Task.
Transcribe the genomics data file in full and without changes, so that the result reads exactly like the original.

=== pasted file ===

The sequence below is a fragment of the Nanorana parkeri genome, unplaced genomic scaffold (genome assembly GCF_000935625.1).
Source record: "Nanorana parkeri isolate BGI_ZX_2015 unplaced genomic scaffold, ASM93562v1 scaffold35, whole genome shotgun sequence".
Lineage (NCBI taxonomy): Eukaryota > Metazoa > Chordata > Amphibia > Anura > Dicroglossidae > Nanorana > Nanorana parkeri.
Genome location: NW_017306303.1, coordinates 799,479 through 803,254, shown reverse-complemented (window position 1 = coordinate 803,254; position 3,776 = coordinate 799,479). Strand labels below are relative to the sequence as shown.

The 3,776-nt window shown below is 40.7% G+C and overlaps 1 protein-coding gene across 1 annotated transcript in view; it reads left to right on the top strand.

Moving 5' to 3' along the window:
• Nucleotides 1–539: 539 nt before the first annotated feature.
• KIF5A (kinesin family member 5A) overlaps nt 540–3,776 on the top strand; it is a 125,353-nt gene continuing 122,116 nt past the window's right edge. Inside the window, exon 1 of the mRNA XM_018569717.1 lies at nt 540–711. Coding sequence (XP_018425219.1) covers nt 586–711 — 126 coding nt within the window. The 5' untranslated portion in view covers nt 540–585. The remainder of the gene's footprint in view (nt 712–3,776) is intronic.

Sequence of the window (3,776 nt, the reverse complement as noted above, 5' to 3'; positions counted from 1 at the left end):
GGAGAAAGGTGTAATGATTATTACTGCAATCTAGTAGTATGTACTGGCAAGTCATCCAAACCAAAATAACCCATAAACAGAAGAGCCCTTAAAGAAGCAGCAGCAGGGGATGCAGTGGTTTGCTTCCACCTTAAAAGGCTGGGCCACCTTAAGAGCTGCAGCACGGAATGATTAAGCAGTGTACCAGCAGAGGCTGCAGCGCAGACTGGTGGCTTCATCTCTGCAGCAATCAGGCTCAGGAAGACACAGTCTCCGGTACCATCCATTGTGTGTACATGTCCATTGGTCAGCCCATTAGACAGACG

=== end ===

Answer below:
The sequence below is a fragment of the Nanorana parkeri genome, unplaced genomic scaffold (genome assembly GCF_000935625.1).
Source record: "Nanorana parkeri isolate BGI_ZX_2015 unplaced genomic scaffold, ASM93562v1 scaffold35, whole genome shotgun sequence".
Lineage (NCBI taxonomy): Eukaryota > Metazoa > Chordata > Amphibia > Anura > Dicroglossidae > Nanorana > Nanorana parkeri.
Genome location: NW_017306303.1, coordinates 799,479 through 803,254, shown reverse-complemented (window position 1 = coordinate 803,254; position 3,776 = coordinate 799,479). Strand labels below are relative to the sequence as shown.

The 3,776-nt window shown below is 40.7% G+C and overlaps 1 protein-coding gene across 1 annotated transcript in view; it reads left to right on the top strand.

Moving 5' to 3' along the window:
• Nucleotides 1–539: 539 nt before the first annotated feature.
• KIF5A (kinesin family member 5A) overlaps nt 540–3,776 on the top strand; it is a 125,353-nt gene continuing 122,116 nt past the window's right edge. Inside the window, exon 1 of the mRNA XM_018569717.1 lies at nt 540–711. Coding sequence (XP_018425219.1) covers nt 586–711 — 126 coding nt within the window. The 5' untranslated portion in view covers nt 540–585. The remainder of the gene's footprint in view (nt 712–3,776) is intronic.

Sequence of the window (3,776 nt, the reverse complement as noted above, 5' to 3'; positions counted from 1 at the left end):
GGAGAAAGGTGTAATGATTATTACTGCAATCTAGTAGTATGTACTGGCAAGTCATCCAAACCAAAATAACCCATAAACAGAAGAGCCCTTAAAGAAGCAGCAGCAGGGGATGCAGTGGTTTGCTTCCACCTTAAAAGGCTGGGCCACCTTAAGAGCTGCAGCACGGAATGATTAAGCAGTGTACCAGCAGAGGCTGCAGCGCAGACTGGTGGCTTCATCTCTGCAGCAATCAGGCTCAGGAAGACACAGTCTCCGGTACCATCCATTGTGTGTACATGTCCATTGGTCAGCCCATTAGACAGACG